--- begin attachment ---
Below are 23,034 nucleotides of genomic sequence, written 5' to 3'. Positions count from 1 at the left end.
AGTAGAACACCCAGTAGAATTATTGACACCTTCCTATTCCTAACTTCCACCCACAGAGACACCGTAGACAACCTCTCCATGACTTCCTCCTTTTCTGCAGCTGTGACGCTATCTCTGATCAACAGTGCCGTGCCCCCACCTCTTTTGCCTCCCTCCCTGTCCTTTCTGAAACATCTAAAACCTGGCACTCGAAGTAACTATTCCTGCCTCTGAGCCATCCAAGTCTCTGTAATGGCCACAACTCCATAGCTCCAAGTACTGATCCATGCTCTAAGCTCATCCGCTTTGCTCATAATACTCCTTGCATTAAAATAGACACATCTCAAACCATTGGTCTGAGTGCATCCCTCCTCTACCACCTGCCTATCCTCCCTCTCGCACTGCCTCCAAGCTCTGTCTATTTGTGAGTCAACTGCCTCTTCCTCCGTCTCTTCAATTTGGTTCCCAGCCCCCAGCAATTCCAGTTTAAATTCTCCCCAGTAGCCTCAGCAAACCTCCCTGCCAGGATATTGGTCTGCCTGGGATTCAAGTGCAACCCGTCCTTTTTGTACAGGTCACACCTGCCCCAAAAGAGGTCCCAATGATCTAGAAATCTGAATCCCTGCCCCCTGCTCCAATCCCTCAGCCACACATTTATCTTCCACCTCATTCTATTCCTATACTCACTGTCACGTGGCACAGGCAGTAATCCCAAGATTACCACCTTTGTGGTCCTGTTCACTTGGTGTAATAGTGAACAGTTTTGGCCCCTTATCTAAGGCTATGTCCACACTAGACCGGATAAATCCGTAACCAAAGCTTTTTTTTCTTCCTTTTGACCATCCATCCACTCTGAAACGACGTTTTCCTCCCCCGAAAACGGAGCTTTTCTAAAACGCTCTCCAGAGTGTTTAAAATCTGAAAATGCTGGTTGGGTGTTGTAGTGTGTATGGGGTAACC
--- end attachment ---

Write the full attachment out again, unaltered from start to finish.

Below are 23,034 nucleotides of genomic sequence, written 5' to 3'. Positions count from 1 at the left end.
AGTAGAACACCCAGTAGAATTATTGACACCTTCCTATTCCTAACTTCCACCCACAGAGACACCGTAGACAACCTCTCCATGACTTCCTCCTTTTCTGCAGCTGTGACGCTATCTCTGATCAACAGTGCCGTGCCCCCACCTCTTTTGCCTCCCTCCCTGTCCTTTCTGAAACATCTAAAACCTGGCACTCGAAGTAACTATTCCTGCCTCTGAGCCATCCAAGTCTCTGTAATGGCCACAACTCCATAGCTCCAAGTACTGATCCATGCTCTAAGCTCATCCGCTTTGCTCATAATACTCCTTGCATTAAAATAGACACATCTCAAACCATTGGTCTGAGTGCATCCCTCCTCTACCACCTGCCTATCCTCCCTCTCGCACTGCCTCCAAGCTCTGTCTATTTGTGAGTCAACTGCCTCTTCCTCCGTCTCTTCAATTTGGTTCCCAGCCCCCAGCAATTCCAGTTTAAATTCTCCCCAGTAGCCTCAGCAAACCTCCCTGCCAGGATATTGGTCTGCCTGGGATTCAAGTGCAACCCGTCCTTTTTGTACAGGTCACACCTGCCCCAAAAGAGGTCCCAATGATCTAGAAATCTGAATCCCTGCCCCCTGCTCCAATCCCTCAGCCACACATTTATCTTCCACCTCATTCTATTCCTATACTCACTGTCACGTGGCACAGGCAGTAATCCCAAGATTACCACCTTTGTGGTCCTGTTCACTTGGTGTAATAGTGAACAGTTTTGGCCCCTTATCTAAGGCTATGTCCACACTAGACCGGATAAATCCGTAACCAAAGCTTTTTTTTCTTCCTTTTGACCATCCATCCACTCTGAAACGACGTTTTCCTCCCCCGAAAACGGAGCTTTTCTAAAACGCTCTCCAGAGTGTTTAAAATCTGAAAATGCTGGTTGGGTGTTGTAGTGTGTATGGGGTAACC